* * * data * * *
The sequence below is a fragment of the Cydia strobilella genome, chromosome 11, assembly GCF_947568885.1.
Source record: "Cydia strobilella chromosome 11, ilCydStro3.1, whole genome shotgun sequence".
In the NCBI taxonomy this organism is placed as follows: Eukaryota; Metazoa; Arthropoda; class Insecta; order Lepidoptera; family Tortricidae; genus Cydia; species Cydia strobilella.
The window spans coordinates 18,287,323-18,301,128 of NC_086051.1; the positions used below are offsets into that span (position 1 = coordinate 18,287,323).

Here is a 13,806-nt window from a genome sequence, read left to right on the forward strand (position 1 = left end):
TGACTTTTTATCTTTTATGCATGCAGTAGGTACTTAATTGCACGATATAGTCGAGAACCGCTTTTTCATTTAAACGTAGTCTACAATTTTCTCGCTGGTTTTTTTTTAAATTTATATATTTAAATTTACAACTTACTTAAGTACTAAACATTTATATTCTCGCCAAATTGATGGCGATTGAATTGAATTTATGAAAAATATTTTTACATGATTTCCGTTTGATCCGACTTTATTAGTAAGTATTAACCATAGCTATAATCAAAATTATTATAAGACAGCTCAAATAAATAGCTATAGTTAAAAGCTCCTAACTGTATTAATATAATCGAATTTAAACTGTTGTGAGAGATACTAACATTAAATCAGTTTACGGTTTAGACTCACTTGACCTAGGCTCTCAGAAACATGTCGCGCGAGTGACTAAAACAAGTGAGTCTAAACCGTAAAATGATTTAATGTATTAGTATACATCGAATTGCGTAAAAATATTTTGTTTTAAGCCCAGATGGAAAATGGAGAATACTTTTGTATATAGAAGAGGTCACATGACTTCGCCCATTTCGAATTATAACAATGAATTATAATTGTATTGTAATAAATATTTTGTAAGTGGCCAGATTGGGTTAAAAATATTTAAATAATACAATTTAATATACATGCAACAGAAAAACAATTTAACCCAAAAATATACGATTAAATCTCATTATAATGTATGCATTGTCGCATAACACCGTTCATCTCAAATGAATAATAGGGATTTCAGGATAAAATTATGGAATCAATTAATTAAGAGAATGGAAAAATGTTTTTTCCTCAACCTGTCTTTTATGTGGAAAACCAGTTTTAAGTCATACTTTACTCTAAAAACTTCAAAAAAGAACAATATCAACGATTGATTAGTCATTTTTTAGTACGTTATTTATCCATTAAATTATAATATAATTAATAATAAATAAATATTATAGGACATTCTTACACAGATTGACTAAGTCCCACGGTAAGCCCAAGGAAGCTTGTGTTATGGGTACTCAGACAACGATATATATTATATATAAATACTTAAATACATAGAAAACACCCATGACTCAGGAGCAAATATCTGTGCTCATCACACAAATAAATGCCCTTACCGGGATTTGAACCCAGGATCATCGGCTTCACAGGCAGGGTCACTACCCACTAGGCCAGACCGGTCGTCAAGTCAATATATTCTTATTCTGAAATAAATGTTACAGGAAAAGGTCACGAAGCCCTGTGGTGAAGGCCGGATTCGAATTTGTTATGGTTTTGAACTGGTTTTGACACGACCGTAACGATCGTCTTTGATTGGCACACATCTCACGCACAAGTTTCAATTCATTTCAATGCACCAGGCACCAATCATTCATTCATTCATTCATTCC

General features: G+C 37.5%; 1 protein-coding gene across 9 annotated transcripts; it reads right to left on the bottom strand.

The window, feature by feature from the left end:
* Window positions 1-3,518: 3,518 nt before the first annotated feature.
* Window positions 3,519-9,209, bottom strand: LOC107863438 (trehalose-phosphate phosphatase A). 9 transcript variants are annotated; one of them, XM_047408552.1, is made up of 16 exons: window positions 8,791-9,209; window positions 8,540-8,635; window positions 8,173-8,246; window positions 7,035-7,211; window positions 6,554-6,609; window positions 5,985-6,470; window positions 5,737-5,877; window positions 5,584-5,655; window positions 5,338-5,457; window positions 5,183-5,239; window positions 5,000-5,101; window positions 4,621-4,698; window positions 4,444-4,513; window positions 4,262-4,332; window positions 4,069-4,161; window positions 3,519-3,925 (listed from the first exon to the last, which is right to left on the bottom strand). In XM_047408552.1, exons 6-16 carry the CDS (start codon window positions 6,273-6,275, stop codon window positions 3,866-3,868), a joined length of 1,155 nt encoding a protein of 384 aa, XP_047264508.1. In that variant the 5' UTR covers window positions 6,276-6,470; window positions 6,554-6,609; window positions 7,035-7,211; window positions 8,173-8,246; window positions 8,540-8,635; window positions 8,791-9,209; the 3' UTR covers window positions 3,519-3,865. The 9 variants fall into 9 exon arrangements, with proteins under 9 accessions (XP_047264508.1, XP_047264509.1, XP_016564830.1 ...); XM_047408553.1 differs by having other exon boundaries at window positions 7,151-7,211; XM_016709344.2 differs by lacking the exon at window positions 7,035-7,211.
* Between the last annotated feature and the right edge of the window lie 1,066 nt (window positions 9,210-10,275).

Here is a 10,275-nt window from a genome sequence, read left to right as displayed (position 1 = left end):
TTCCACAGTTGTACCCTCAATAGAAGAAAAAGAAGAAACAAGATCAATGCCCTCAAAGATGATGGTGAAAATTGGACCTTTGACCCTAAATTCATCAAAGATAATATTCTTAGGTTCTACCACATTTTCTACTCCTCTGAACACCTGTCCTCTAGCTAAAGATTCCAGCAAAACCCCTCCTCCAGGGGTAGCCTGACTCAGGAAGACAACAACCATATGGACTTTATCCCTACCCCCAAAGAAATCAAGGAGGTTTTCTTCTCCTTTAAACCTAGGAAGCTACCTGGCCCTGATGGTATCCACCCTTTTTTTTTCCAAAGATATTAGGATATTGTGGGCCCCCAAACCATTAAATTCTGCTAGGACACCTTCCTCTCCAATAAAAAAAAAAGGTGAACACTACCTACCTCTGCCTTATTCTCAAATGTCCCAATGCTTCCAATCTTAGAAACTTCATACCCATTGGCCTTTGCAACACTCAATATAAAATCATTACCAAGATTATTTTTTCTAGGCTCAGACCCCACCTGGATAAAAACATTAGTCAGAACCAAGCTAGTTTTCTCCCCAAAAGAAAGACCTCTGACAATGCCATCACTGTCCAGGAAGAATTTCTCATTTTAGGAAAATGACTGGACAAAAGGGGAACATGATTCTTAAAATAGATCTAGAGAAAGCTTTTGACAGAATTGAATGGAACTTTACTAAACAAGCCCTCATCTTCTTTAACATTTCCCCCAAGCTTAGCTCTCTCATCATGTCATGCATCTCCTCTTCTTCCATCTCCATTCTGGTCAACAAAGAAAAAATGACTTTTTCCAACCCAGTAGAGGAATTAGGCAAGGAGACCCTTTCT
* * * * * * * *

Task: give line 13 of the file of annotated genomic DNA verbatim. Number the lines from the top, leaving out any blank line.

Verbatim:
TTCCACAGTTGTACCCTCAATAGAAGAAAAAGAAGAAACAAGATCAATGCCCTCAAAGATGATGGTGAAAATTGGACCTTTGACCCTAAATTCATCAAAGATAATATTCTTAGGTTCTACCACATTTTCTACTCCTCTGAACACCTGTCCTCTAGCTAAAGATTCCAGCAAAACCCCTCCTCCAGGGGTAGCCTGACTCAGGAAGACAACAACCATATGGACTTTATCCCTACCCCCAAAGAAATCAAGGAGGTTTTCTTCTCCTTTAAACCTAGGAAGCTACCTGGCCCTGATGGTATCCACCCTTTTTTTTTCCAAAGATATTAGGATATTGTGGGCCCCCAAACCATTAAATTCTGCTAGGACACCTTCCTCTCCAATAAAAAAAAAAGGTGAACACTACCTACCTCTGCCTTATTCTCAAATGTCCCAATGCTTCCAATCTTAGAAACTTCATACCCATTGGCCTTTGCAACACTCAATATAAAATCATTACCAAGATTATTTTTTCTAGGCTCAGACCCCACCTGGATAAAAACATTAGTCAGAACCAAGCTAGTTTTCTCCCCAAAAGAAAGACCTCTGACAATGCCATCACTGTCCAGGAAGAATTTCTCATTTTAGGAAAATGACTGGACAAAAGGGGAACATGATTCTTAAAATAGATCTAGAGAAAGCTTTTGACAGAATTGAATGGAACTTTACTAAACAAGCCCTCATCTTCTTTAACATTTCCCCCAAGCTTAGCTCTCTCATCATGTCATGCATCTCCTCTTCTTCCATCTCCATTCTGGTCAACAAAGAAAAAATGACTTTTTCCAACCCAGTAGAGGAATTAGGCAAGGAGACCCTTTCT